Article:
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There might be a whole bunch of water hiding inside the moon

Mike Wehner

With how much attention humanity has devoted to studying Earth’s moon over the centuries, you’d think we’d had a good handle on just about everything there is to know about our nearest neighbor. Some extremely interesting new research suggests that’s simply not the case, and if the scientific team comprised of researchers from the University of Hawaii as well as Brown holds water, the moon might be a great deal more wet inside than previously thought.

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Scientists have known for some time that there is at least some water on the moon. However, the complete lack of an atmosphere and the ravages of our sun was blamed for its almost complete depletion. But now, the idea that a greater amount of water might be hiding underneath the moon’s surface is beginning to look quite plausible, and after detecting tiny bits of water encased in volcanic glass within the moon rocks brought back to Earth from the Apollo missions, this new research effort is looking deeper.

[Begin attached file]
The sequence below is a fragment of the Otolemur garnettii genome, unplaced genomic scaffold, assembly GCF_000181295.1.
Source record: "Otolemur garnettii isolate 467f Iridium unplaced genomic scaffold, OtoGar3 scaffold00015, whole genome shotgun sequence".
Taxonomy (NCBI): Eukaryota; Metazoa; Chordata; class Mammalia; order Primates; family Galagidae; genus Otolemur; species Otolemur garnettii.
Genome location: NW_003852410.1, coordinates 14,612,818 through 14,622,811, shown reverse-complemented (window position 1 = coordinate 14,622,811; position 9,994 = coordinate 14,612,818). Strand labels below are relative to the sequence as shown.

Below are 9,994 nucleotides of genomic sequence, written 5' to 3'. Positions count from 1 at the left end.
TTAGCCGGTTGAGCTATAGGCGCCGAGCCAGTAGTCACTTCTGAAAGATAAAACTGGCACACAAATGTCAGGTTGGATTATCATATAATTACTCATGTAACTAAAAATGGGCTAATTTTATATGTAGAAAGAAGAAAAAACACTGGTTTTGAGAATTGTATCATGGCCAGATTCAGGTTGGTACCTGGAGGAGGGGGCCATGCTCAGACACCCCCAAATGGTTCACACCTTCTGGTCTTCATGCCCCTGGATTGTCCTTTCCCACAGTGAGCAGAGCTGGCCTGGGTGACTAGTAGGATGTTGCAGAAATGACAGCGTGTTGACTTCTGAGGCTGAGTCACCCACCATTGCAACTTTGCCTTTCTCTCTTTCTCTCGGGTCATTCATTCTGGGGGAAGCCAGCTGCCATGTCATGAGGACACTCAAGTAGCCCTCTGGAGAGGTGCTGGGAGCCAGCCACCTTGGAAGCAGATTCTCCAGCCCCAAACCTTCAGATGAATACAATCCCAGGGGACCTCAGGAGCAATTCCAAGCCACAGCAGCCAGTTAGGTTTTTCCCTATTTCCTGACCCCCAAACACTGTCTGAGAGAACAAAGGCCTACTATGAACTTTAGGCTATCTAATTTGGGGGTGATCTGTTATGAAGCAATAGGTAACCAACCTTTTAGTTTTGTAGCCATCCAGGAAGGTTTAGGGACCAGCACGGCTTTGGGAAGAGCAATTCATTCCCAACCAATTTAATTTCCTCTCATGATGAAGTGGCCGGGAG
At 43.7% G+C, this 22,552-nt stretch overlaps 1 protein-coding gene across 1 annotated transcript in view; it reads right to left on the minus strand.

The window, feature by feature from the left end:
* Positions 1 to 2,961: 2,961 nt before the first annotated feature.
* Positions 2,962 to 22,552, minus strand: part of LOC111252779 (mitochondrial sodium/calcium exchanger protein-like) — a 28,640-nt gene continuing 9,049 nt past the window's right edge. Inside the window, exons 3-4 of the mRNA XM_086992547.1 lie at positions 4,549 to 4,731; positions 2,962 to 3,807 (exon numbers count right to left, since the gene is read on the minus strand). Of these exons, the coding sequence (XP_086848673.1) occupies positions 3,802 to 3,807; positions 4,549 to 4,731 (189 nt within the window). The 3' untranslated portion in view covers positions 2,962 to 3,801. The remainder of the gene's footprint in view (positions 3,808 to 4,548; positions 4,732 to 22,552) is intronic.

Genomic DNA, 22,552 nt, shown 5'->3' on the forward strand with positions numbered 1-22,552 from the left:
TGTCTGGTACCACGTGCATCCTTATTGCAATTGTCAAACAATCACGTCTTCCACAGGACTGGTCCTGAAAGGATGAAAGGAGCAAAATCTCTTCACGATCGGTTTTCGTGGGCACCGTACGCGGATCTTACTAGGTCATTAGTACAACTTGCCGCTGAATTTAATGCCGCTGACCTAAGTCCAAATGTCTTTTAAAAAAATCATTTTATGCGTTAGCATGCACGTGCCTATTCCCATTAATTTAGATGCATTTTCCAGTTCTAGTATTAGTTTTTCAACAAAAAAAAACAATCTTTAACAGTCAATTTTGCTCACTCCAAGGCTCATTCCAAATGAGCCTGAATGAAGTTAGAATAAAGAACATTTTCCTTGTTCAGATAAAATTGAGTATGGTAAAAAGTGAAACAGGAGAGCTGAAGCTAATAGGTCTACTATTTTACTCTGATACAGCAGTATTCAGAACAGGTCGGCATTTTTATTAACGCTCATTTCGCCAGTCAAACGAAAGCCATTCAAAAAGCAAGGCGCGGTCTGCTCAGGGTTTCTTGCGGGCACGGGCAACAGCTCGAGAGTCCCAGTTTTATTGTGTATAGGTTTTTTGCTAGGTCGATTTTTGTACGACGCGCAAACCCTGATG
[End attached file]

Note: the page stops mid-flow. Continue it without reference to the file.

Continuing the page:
Combining the previous discoveries with extremely accurate temperature readings of the moon’s surface, the team suggests that “water-rich deposits” are hiding just below the dusty landscape. The readings point to pockets of water trapped within long dormant volcanic areas, and while the team hasn’t ventured a guess as to how the water originally got on the moon in the first place, they are fairly certain that it is indeed there.

With several planned missions aimed at further manned exploration of the lunar surface and even the potential of moon bases, the presence of water and the possibility of utilizing it will surely be explored before long.

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See the original version of this article on BGR.com